AN INCLUSIVE TABLE: What Festivals Taught Me About The Value Of Diversity
Festival season in the Mahoning Valley has always been one of my favorite times to create memories with my family. Youngstown’s multitude of neighborhood and cultural festivals allow us to reinforce our unique community by allowing us to share our varied traditions and support each other’s businesses.
As a child, I don’t think I appreciated how my worldview was being shaped by having events like the Italian festival serve as a backdrop to my life. These festivals introduced me to Italian food, which in this area is more authentic than in many other parts of the country.
Our local Italian American community comprises business owners like the late Fernando Riccioni of Wedgewood Pizza, who made a home here immediately after leaving Italy. Like the Italian community, our local Slovakian and Greek communities — to name a few — are all made up of families that arrived here within the past two generations. It keeps cultural authenticity at a high level and fosters a better cultural education environment.
While people think of coastal cities like New York and Boston as early immigration hubs, Ohio has always had a significant immigrant population. According to Ohio History Central, by 1860, the state was home to 328,249 foreign-born residents. By 1900, the number of immigrants had grown to 458,734, though the foreign-born percentage had dropped to 11 percent. This means that, despite having immigrated to the United States, many of these families have held fast to their cultural identities.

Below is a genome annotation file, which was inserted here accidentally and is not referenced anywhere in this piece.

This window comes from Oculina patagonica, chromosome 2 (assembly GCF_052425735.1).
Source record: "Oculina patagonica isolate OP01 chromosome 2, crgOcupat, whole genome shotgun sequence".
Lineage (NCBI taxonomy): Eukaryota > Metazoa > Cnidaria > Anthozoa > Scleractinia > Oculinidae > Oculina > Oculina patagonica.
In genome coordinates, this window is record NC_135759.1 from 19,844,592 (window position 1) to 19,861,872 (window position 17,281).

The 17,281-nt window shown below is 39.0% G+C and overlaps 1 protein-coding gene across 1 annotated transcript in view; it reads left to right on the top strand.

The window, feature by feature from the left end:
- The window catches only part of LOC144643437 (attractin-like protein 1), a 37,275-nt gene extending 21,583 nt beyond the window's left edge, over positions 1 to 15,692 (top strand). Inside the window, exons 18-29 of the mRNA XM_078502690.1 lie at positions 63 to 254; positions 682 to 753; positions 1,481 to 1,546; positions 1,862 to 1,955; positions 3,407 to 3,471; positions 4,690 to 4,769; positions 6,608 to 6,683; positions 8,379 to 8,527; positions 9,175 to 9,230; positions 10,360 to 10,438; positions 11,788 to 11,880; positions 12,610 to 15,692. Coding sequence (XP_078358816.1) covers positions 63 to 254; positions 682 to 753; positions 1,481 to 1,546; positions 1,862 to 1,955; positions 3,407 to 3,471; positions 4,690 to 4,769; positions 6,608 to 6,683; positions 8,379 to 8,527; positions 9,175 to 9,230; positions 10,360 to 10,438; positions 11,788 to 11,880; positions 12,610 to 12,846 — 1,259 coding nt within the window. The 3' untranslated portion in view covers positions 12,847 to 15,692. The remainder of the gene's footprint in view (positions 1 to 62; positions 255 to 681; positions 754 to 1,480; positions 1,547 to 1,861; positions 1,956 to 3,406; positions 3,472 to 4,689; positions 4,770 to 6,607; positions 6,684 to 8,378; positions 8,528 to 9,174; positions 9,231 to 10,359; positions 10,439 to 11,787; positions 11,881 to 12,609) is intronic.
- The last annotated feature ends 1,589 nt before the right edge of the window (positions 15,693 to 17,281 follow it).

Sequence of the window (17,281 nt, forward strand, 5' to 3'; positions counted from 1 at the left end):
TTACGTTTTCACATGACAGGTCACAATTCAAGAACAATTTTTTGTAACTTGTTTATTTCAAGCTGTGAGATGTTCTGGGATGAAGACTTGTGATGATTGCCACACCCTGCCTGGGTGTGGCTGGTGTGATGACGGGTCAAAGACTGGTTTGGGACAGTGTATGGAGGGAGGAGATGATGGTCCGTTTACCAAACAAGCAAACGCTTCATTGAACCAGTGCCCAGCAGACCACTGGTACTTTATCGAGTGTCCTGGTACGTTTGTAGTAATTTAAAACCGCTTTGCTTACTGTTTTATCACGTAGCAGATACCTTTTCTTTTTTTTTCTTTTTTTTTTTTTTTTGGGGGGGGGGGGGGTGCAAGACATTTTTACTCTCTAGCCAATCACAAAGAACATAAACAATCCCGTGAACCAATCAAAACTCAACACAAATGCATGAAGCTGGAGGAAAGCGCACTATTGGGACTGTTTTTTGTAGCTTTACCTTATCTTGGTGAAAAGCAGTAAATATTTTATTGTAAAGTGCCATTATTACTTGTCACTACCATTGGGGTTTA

Festival season in Mahoning County allows you to experience authentic cultural diversity in real time. So many ethnic communities open their cultural celebrations to the rest of us, allowing us to learn, partake and share in their traditions in a way that gives us a sense of ownership. But for me, the experience also carries a bittersweet undertone.
Like most African Americans, I cannot trace my family’s ancestry to a specific set of pre-American traditions. Though some enslaved Africans could maintain and pass down a few cultural norms, so much of slavery was built on dehumanizing Black people that many of these traditions have been lost to history forever, even when we can pinpoint our family’s African origins on a map.
I say it’s bittersweet because, like all other cultural groups that make up the Mahoning Valley’s population, Black Ohioans have certainly created our traditions that encompass food, music and many contributions to the state’s history.
But there is a broader lesson to be learned here: According to the most recent census, Mahoning County’s racial makeup was “81.04% White, 15.87% Black or African American, 0.17% Native American, 0.47% Asian, 0.02% Pacific Islander, 1.03% from other races, and 1.38% from two or more races.” Your Morning Matters Sign up for our morning newsletter, where we break down the Valley's must-read stories and why they matter.
These figures say nothing of our community’s rich cultural diversity, particularly our African American residents. Contrary to popular belief, Black people are not a monolith. While we may share similarities, nuances across our traditions, food and dialect are distinct and should be respected and appreciated as such. Let this festival season serve as a reminder to see your neighbors as more than the color of their skin.